Solving problems is fun, especially when it’s done in a concise and elegant way. But, what do you do when the problem is the procedure?
I want to discuss a specific technological issue I personally ran into not too long ago. When I was asked to interact with a directory of .xlsx spreadsheets and retrieve data from them, I (perhaps, naively) assumed that it would be relatively straightforward.
However, the closer I got to the concise elegant solution mentioned above, the further away from solving the original problem I was. This is a common issue that people come across; the choice between doing it now or doing it properly. Doing things the correct way can take time, effort and diligence. It's easy for one of those requirements to be regarded as unnecessary, most commonly, it being time.
So, here's the problem:
Retrieving cell level data from a .xlsx spreadsheet including text content, formatting, notes and any overlay.
So, the problem seems straightforward enough - my weapon of choice will be “Ruby.” I begin by googling for: 'ruby xlsx' where I find the gem "Spreadsheet", aptly named, looks supported and fairly feature-filled. This gem is great. It does everything I need.
Here are some examples of the solutions to the requirements as I found them:
Text content of a cell
Reasonably concise and quite rubyesque. Nice! Background colour
Okay, this one is a little denser. But quite nice nonetheless? We can retrieve the value of any cell's instance variables by passing in a row, column and attribute name. Since the program will rely on the values of these variables, I have a list on hand to make life easier.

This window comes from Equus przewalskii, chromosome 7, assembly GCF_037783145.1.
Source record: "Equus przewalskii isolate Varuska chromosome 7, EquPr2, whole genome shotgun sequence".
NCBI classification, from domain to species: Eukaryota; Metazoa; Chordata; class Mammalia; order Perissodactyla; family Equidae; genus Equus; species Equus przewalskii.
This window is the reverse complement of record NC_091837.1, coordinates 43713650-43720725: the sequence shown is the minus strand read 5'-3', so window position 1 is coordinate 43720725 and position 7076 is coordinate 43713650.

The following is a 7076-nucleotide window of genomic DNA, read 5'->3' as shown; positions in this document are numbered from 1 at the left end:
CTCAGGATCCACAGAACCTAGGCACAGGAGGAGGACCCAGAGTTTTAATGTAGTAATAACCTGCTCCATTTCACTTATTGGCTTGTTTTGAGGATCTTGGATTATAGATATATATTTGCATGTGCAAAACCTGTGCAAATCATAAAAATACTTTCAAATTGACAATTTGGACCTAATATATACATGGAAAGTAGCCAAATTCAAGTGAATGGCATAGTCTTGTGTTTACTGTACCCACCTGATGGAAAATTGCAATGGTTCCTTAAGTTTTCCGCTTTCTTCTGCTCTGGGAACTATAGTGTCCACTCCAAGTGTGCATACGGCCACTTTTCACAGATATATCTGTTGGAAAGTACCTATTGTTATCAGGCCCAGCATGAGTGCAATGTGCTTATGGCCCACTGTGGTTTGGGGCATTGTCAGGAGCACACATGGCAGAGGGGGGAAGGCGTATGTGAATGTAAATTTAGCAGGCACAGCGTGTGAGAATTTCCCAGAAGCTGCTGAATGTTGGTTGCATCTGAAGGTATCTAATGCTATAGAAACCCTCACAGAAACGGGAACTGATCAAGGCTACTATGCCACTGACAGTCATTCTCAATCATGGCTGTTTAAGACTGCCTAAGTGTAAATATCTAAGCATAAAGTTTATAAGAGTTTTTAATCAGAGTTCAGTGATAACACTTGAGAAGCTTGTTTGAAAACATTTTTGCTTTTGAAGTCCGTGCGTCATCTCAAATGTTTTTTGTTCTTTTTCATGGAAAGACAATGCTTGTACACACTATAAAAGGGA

Now, my interest has peaked. This looks good! Suddenly spreadsheets make a little more sense, and solving this problem is going to be a breeze. All we need to do is match cell variable values to a key of what we care about and the job is done. Right?
The Spreadsheet Gem does not support .xlsx. After charging in, filled with creative zeal, I failed to properly discount this Gem at the outset. Having researched a little deeper to begin with, I would've found this fantastic image:
Well damn, either I can convert to .xls, which could will get messy, or I can use one of the other gems listed in that helpful table.
Enter Roo. Unlike Spreadsheet, rows and columns start at 1, not 0. Spreadsheet treats them like a typical array, which makes sense in the context of programming, but I should say, this little addition to Roo really is great. Having to constantly add 1 (either in your head or in your code) is an unnecessary irritant. Roo even has some additional methods that Spreadsheet doesn't have, including:
Cell text content is even easier to access than in Spreadsheet.
This time though, I've learned my lesson. I won't be duped by a good initial impression. I search for one of the above items, to ensure that this gem can do all the things I need it to, before properly getting some work done. Here's the search term I used: ‘Roo xls background color’. Enter stack overflow: http://stackoverflow.com/questions/29957262/roo-gem-cell-background-color. To save you a click, there's one answer I found that had been approved with no comments or further answers.
Well damn. Seems like the user ‘diegoesp’ has had some of the same headaches I've had, unfortunately for me though, Spreadsheet is already off my list.
So, what's the problem here, exactly? One solution would not provide access to several of the data fields we need. The other would require engineering a conversion solution - this warrants further investigation. And, if found to work, it could solve the problem at a small scale. But it would be far from concise or elegant.
Think for a second that we're not dealing with one spreadsheet, but potentially hundreds and we want to read in new data every time it's published. This conversion step could be costly, error prone and could cause far more headaches than it’s worth.
So, what's left? Procedure. The problem can be solved by modifying the way in which the spreadsheet is used.
Consider the following two options: Convert all existing spreadsheets to .xls and use that as the defacto format going forward. Or you could avoid using cell level variable values to provide information, this includes cell formatting and overlays.
Both solutions would require a serious overhaul of the current usage, they'd require user training and enforcement to ensure there's no deviation.
Problems are fun to solve, but often the solution turns out to be neither concise nor elegant.
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